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Qualification debate rages on

Higher qualifications are now widely regarded as an inevitable outcome of the RDR and the focus has shifted to what will be introduced and how.

Last week saw Sesame firing up the debate around the requirements for advisers wishing to stay in the industry for the long haul and those planning to retire in the near future.

Sesame head of learning Paul Dawson says advisers planning to retire in the next 10 years should not be forced to achieve a diploma equivalent qualification.

He believes they should only have to pass a single financial planning exam, the Chartered Insurance Institute¹s AF5 or equivalent, which forms one part of the CII¹s advanced diploma qualification.

But Sesame says that all other advisers in the UK should be required to achieve a QCA level 4 qualification by June 2013.

By 2018, any adviser who has not reached level 4 would have to leave the industry.

Dawson says: “Some people may disagree with these dates, claiming they are too far away but I believe it is important, and only fair, for advisers that have served their profession well to have the opportunity to manage the exit from their business in an orderly manner.”

Lowes Financial Management managing director Ian Lowes says while the industry should avoid forcing advisers into early retirement, a 10-year time frame is too long.

He says: “To have a situation where advisers can operate for another 10 years with only one exam is not in the spirit of what we are trying to achieve.”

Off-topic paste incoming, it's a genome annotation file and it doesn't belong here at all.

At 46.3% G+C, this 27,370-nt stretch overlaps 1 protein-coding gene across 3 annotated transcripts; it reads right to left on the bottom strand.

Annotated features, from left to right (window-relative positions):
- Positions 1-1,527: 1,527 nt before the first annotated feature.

The ifs School of Finance is also venturing into the fray with the launch of a new qualification in advanced financial advice, benchmarked to QCA level 4.

It says the Diploma for Financial Advisers will place a greater focus on the analysis, evaluation and presentation of information, rather than the testing of technical knowledge.

The ifs School of Finance says a key part of the qualification involves continuous assessment based on the development of research analysis and presentation skills, as well as a final assessment based on a fact-find sent out to candidates before their exam.

It adds that the qualification is more practical and relevant to real-life situations than anything available from other awarding bodies at an equivalent level and will meet an industry need, irrespective of the outcomes of the RDR.

The qualification will be available to advisers at the end of this year.

Head of financial regulation Mark Roberts says: “We have spoken at length to all those who took part in the pilot process and have built up a detailed picture of what works best. This is a truly industry-led qualification, meeting the needs of the industry and, more importantly, the needs of the consumer.”

Compliance manager Linda Preston-Todd, who took part in the pilot program, adds: “From the consumer¹s perspective it¹s imperative that they receive accurate information. If advisers have the skills this qualification is seeking to develop and test, then complaints and mis-selling can be avoided.
Most exams don¹t test these specific areas, it¹s long overdue.”

Perhaps the CII will be given a run for its money.


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